While the ordinances passed in our cities and counties in New Mexico are different from the ordinances which have been passed in cities and counties throughout Texas, our communities are seeking to do as much as they possibly can to protect our communities under the leadership and the laws of the State of New Mexico. We are doing this despite facing overwhelming opposition from state leaders who are in lock-step with the most pro-abortion administration in the history of America. Of course, we cannot fight the Biden Administration’s radical abortion agenda alone.
This is why it is a great encouragement to us that allies across the New Mexico-Texas border are considering proposals which would prohibit abortion trafficking into New Mexico. While we will never stop fighting for unborn life on our turf in New Mexico, the victory is made more achievable when cities and counties in Texas are doing their part to defend innocent human life as well.
New Mexico Senators and Representatives who signed the letter included: Senators David Gallegos (SD 41), Pat Woods (SD 7), Greg Schmedes, M.D. (SD 19), and Representatives John Block (HD 51), Andrea Reeb (HD 64), James Townsend HD 54), and Jennifer Jones (HD 32).
Counties of special interest to the Sanctuary Cities for the Unborn Initiative are counties which are on or close to the the Texas-New Mexico border, including: Loving County, Winkler County, Andrews County, Gaines County, Yoakum County, Bailey County, Parmer County, Deaf Smith County, Oldham County, Hartley County, and Dallam County. The idea behind the passage of the ordinances near the border is to create a wall of ordinances which will serve as a deterrent to abortion facilities that seek to set-up shop across the Texas-New Mexico border. It is also believed that if these counties were to all pass abortion trafficking ordinances it would be enough to completely dry up New Mexico abortion businesses who are dependent upon Texas residents getting abortions.
Some of the most crucial areas along the Texas-New Mexico border include Andrews County and Gaines County – near Hobbs, New Mexico, and Bailey County and Parmer County – near Clovis, New Mexico. The New Mexico cities of Hobbs and Clovis were both targeted by abortion industries attempting to make a profit on Texas residents seeking abortion right across the Texas-New Mexico border.
In an article published on October 28, 2022, Whole Woman’s Health founder and CEO Amy Hagstrom Miller told Reuters, “Anti-abortion forces, now that they don’t need to pay attention to Texas and Mississippi and Alabama and Louisiana anymore, they’re starting to focus on what I call the ‘new frontier.” While Miller told Reuters she was considering opening a facility in Clovis or Hobbs, she also expressed how the possibility of “sanctuary” ordinances were causing her to pause about relocating to Eastern New Mexico. Miller shared, “In this post-Dobbs era, where anti-abortion folks are emboldened, I want to be sure we’re in a place where our patients can be safe, where our doctors and our staff can be safe.” After both the Cities of Hobbs and Clovis introduced ordinances, Whole Woman’s Health opted to abandon their pursuit of Southeast New Mexico and make Albuquerque, New Mexico, their new home.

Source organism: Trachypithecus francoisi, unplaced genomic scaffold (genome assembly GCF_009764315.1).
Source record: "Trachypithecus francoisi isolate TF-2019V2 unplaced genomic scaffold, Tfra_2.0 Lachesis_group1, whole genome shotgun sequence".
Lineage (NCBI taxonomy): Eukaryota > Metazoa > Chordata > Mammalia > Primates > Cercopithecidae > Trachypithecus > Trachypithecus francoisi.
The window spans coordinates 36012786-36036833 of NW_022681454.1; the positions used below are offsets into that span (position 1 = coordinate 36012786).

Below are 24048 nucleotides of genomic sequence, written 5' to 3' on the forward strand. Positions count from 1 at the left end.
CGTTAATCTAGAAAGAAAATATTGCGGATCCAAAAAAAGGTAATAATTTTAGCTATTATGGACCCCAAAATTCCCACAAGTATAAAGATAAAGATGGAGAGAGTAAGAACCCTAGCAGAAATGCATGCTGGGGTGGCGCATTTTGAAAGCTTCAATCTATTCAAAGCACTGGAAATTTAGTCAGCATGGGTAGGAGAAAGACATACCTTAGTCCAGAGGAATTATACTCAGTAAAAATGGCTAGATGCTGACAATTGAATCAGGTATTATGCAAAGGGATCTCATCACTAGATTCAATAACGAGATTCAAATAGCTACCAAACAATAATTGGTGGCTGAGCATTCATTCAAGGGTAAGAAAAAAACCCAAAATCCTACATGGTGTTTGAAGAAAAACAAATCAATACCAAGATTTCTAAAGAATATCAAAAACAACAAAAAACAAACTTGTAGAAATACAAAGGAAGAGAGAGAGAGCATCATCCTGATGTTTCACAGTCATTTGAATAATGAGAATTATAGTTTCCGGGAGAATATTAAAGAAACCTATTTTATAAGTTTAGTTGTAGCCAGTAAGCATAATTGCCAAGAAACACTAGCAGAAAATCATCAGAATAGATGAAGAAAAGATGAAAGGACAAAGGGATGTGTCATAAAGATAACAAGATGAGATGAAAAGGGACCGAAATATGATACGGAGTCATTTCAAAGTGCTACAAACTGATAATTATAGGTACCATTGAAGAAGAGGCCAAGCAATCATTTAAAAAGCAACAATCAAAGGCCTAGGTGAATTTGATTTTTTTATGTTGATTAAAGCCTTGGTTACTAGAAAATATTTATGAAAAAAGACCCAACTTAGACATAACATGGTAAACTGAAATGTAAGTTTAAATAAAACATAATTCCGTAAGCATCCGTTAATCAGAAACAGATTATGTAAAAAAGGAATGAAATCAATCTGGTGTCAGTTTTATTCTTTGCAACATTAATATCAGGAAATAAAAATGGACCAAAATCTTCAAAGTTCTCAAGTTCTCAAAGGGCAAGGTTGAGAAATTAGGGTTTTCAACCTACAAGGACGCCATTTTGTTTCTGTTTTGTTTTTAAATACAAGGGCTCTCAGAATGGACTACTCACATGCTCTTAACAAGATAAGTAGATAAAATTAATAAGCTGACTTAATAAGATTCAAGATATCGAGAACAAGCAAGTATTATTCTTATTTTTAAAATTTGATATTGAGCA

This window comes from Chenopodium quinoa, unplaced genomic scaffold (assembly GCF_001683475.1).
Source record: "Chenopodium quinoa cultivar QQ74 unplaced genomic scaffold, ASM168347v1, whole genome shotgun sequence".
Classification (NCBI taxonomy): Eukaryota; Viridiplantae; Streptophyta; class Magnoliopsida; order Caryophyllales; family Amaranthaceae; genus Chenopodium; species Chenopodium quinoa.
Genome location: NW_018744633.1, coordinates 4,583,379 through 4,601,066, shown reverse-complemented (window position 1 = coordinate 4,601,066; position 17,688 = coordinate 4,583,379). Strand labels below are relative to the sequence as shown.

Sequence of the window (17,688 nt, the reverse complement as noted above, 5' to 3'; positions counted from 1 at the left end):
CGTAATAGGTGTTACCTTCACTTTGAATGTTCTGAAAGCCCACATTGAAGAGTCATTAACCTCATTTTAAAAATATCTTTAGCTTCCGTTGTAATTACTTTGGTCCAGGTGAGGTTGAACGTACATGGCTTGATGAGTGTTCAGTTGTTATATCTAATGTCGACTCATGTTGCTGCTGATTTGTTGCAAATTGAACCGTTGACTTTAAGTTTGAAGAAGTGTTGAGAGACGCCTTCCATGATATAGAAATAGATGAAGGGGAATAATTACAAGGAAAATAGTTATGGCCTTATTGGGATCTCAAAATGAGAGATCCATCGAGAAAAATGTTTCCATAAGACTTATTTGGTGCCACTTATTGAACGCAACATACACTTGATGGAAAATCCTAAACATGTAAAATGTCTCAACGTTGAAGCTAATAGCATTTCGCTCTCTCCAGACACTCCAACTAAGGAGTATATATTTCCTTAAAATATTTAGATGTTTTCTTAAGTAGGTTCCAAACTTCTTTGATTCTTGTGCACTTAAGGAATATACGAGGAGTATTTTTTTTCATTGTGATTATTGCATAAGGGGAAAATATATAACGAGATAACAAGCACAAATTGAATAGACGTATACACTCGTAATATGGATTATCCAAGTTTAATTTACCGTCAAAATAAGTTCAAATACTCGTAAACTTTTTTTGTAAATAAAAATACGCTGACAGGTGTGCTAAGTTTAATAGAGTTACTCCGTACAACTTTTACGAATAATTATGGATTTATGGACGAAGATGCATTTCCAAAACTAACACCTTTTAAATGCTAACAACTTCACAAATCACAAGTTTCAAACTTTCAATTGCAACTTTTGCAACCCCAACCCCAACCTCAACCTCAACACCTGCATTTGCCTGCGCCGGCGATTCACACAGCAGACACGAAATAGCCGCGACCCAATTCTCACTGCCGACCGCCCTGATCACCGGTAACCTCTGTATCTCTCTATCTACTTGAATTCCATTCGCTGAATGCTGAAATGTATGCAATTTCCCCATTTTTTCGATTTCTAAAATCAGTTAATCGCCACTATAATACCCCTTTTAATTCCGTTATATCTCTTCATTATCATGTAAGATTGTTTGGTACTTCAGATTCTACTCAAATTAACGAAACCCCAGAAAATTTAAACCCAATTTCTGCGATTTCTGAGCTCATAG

The New Mexico Attorney General is currently challenging the ordinances passed in four of six political subdivisions, with oral arguments expected to be heard by the New Mexico Supreme Court in mid-December. This quickly approaching hearing and eventual ruling of New Mexico’s Supreme Court has made the introduction of ordinances prohibiting abortion trafficking in counties in Texas, along the New Mexico border, all the more urgent, especially since an unfavorable ruling in New Mexico will likely prompt the establishment of abortion facilities just miles from the Texas border.
While some elected officials along the border are skeptical of passing such ordinances, believing they will not make a difference, abortionist Alan Braid with Alamo Women’s Reproductive Services in Albuquerque, is seeing the impact abortion trafficking bans can have on the New Mexico abortion industry. Previously located in San Antonio, Texas, Braid moved to New Mexico after the Dobbs decision on June 24, 2022. Braid admitted to the Texas Standard that 85 percent of his business came from Texas, with some even driving from Houston. Braid said that because of the new abortion trafficking bans, clinics in New Mexico are “having higher no-show rates because people are afraid to drive through Lubbock and Amarillo.”
While an abortion trafficking ordinance has only been discussed and has yet to be passed in the City of Amarillo, the abortion industry is realizing just how damaging the ordinances can be to their money-making regime.
Rachel O’Leary Carmona, Executive Director of Women’s March, wrote in an email: “I am writing to you personally today about the urgent situation in West Texas. Mark Lee Dickson and his group are aggressively pushing the so-called “Sanctuary Cities for the Unborn” initiative, which in addition to acting as a city-level abortion ban restricts highway travel for anyone seeking an abortion. They’ve already succeeded in Lubbock County and are now targeting Amarillo.” Carmona continued, “These extremists are on the brink of gaining control over key West Texas and Panhandle highways, which could effectively cut off the majority of Texas, Oklahoma, and Louisianaian residents from accessing safe abortions in New Mexico or Colorado.”
Carmona ended her plea by stating, “We’ve been tirelessly organizing in Amarillo and we know that Texas is worth contesting for – so many more people are with us than the electoral maps suggest . . . Amarillo is not just a place people live in, it’s a major highway that connects many states to lifesaving medical care.” Women’s March is encouraging citizens across America to email the Amarillo City Council, to voice their opposition to the ordinance.
While it is uncertain how soon the City of Amarillo will consider an ordinance prohibiting abortion trafficking or just how many counties along the Texas-New Mexico border will join in to help build a “Wall of Ordinances,” one thing is certain: The State of Texas still has a role to play in the fight to end abortion – in New Mexico, Kansas, Colorado, and every state in the United States of America.
Those who are interested in seeing their city or county pass an ordinance going as far as they can to end abortion are encouraged to sign the online petition at the Sanctuary Cities for the Unborn Initiative website.
Here is a link to contact the Mayor and City Council of Amarillo: https://www.amarillo.gov/city-hall/city-government/mayor-council-members